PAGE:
Billy Graham

Here’s what you’ll see if you watch Billy Graham’s funeral on Friday

You can’t go to Billy Graham’s funeral on Friday unless you’re among the more than 2,000 invitees. But you’ll be able to watch it live.

The Charlotte-based Billy Graham Evangelistic Association will begin its livestream at 10 a.m. Go to BillyGraham.org to see it. The actual funeral service starts at noon and is expected to last about 90 minutes.

Several TV stations are expected to broadcast it live.

President Donald Trump, Vice President Mike Pence and various other public officials and celebrities will be among those joining the Graham family under a massive, 28,000-square-foot tent in the parking lot at the Billy Graham Library in Charlotte.

With Friday’s weather forecast calling for strong winds, BGEA spokesman Mark DeMoss told reporters Thursday that the company that made the tent has assured them that it can stand up to even hurricane-force winds.

The tent is meant to recall Graham’s 1949 crusade in Los Angeles, which was held under two circus tents that came to be called the “Canvas Cathedral.” It was that eight-week crusade that first brought the Charlotte-born evangelist to the nation’s attention.

DeMoss said that the Graham family has been calling the funeral “Billy Graham’s Last Crusade” because all the attention surrounding it means that “the Gospel is going out, the same as if he were still preaching.”

Friday’s funeral, including the hymns, was planned by Graham himself, working with his longtime music director Cliff Barrows, who died in 2016.

Among the music planned: Christian recording artist Michael W. Smith will sing “Above All” and the Gaither Vocal Band will perform one of Graham’s favorite hymns, “Because He Lives.”

Son Franklin Graham, who’s also an evangelist, will give the message at the service, which will include remarks from Billy Graham’s four other children – Virginia “Gigi” Graham, Anne Graham Lotz, Ruth Graham and Ned Graham. Also set to speak: Graham’s only surviving sibling, Jean Ford, who lives in Charlotte.

Other members of Graham’s family – including 11 of his grandsons – will serve as pallbearers. They will alternate accompanying the casket to and from the tent.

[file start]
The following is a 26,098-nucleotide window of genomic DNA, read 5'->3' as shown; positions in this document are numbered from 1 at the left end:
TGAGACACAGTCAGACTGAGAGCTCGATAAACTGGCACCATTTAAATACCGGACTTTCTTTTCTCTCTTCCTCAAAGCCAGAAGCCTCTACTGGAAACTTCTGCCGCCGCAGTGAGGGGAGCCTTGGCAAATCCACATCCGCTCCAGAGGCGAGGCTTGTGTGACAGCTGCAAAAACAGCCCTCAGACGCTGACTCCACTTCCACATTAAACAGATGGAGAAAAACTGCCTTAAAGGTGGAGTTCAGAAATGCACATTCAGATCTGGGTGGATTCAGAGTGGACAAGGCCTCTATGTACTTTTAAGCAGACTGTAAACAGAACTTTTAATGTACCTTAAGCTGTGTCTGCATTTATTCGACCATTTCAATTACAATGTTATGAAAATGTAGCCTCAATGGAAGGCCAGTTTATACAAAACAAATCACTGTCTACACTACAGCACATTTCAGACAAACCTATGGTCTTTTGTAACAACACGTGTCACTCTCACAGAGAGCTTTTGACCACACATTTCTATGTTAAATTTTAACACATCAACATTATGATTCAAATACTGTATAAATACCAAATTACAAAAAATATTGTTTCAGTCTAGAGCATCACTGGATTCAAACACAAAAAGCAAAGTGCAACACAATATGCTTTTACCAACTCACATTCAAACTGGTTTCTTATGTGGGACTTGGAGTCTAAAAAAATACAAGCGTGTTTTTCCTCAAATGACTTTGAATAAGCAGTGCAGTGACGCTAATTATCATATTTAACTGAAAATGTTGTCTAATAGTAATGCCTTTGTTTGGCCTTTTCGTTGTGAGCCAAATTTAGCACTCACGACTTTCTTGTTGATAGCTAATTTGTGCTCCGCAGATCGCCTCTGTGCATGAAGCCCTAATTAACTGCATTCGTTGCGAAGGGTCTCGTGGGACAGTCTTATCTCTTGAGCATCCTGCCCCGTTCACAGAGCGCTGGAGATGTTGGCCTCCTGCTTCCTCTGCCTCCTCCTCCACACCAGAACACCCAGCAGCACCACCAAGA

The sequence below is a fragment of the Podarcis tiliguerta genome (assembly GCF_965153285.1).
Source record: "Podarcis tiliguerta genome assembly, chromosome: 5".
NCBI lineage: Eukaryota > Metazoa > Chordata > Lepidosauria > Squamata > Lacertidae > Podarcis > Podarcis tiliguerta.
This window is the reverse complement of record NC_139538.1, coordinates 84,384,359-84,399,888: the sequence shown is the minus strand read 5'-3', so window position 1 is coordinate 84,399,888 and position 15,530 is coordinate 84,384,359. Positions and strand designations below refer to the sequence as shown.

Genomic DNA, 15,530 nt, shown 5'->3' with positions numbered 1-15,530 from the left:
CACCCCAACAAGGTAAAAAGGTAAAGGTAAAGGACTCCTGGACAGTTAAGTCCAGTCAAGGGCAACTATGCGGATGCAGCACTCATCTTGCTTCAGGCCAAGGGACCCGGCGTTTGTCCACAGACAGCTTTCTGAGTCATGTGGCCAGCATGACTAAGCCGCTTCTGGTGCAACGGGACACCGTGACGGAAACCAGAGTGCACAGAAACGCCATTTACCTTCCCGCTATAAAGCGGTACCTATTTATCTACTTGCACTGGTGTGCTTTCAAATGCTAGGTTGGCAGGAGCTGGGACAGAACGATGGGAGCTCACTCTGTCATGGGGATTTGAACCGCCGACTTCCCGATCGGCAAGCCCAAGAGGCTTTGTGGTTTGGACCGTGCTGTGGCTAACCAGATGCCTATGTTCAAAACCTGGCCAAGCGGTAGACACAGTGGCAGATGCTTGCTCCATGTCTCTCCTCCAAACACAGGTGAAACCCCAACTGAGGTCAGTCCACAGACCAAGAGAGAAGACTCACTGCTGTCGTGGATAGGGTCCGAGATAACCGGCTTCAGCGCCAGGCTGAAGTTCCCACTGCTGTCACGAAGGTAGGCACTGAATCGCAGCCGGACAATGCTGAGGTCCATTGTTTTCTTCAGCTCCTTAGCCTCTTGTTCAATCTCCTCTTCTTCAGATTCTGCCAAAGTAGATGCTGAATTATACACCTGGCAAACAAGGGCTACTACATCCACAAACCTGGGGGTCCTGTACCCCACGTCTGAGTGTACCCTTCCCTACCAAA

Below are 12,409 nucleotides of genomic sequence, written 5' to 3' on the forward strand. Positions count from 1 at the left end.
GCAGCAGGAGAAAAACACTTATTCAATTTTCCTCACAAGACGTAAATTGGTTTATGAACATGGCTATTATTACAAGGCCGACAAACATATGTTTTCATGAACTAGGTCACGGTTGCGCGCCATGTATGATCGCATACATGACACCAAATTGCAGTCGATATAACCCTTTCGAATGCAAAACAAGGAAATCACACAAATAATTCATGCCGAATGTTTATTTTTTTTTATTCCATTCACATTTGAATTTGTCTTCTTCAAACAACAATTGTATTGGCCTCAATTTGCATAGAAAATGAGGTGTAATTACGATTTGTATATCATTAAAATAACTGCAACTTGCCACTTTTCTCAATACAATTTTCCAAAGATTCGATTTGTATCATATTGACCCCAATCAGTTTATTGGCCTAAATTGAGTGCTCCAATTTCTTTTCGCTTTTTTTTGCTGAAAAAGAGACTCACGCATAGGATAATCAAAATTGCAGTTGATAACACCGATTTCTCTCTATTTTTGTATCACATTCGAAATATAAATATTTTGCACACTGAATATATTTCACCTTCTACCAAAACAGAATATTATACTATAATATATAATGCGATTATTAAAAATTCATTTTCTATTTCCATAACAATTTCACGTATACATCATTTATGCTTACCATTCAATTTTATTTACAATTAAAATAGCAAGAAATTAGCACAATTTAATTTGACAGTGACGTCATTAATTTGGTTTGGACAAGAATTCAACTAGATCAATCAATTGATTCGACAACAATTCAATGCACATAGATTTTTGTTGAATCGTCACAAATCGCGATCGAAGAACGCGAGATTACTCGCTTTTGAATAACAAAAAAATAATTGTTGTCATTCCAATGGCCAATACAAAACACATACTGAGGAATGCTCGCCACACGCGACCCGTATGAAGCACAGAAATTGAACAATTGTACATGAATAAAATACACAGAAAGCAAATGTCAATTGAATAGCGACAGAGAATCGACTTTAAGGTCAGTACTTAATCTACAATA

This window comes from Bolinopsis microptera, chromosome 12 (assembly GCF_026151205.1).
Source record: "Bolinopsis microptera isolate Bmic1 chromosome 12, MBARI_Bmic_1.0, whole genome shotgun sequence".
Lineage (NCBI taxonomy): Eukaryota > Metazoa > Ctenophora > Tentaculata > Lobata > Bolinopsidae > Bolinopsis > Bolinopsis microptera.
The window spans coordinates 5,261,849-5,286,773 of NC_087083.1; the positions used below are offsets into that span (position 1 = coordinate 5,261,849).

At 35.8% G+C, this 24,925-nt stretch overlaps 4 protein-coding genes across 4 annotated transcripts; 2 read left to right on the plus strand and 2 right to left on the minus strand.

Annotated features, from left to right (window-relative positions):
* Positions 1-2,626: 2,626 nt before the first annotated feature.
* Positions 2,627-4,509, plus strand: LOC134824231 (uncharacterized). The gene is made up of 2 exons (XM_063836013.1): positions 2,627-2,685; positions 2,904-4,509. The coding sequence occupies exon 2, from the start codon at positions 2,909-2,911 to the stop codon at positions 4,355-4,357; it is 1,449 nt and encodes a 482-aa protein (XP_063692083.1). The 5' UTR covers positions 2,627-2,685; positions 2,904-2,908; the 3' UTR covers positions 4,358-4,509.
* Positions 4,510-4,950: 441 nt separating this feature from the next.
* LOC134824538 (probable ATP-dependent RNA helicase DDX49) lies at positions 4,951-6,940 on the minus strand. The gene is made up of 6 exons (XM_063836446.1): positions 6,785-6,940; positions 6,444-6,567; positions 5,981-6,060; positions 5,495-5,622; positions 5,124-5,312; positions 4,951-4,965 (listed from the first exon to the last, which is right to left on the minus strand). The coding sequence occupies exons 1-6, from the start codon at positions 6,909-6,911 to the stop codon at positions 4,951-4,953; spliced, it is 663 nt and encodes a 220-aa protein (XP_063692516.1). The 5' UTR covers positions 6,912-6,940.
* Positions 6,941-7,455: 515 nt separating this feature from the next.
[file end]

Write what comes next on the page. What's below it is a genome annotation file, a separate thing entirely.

The Scripture reading and invocation will come from the Rev. Donald Wilton, senior pastor at First Baptist Church of Spartanburg. Graham joined that church in his later years and would watch its Sunday services on TV from his Montreat home. Wilton would visit him nearly every week.

At the funeral, Wilton will preach on Ephesians 2:4-10, which includes the passage: “And God raised us up with Christ and seated us with him in the heavenly realms in Christ Jesus.”

Graham’s impact around the world will be noted by tributes from visiting ministers from the Middle East, India and South Korea.

The closing prayer will be offered by Charlotte’s Bishop George Battle Jr. of the AME Zion Church.

At the end of the service, Pipe Major William Boetticher will provide a bagpipe escort for the Graham family, which has Scots-Irish roots.

A list of the invited guests has not been released, but N.C. Gov. Roy Cooper has indicated he will be there. If Graham’s 95th birthday at Asheville’s Grove Park Inn is any clue, other guests could include former Alaska Gov. Sarah Palin, media mogul Rupert Murdoch, TV host Kathie Lee Gifford and former N.C. Gov. Pat McCrory. Also possible: evangelist Joel Osteen, who attended the 2007 dedication of the Billy Graham Library.

The guests will include 100 delegates from 50 countries.

A few hours after the funeral, probably between 3:30 and 4 p.m., about 200 members of the extended Graham family will attend a private interment service on the library grounds. Graham will be laid to rest at the foot of a cross-shaped walkway, beside his wife, Ruth, who died in 2007.

His grave marker will read:

“Billy Graham

November 7, 1918-February 21, 2018

Preacher of the Gospel of the Lord Jesus Christ

John 14:6.”

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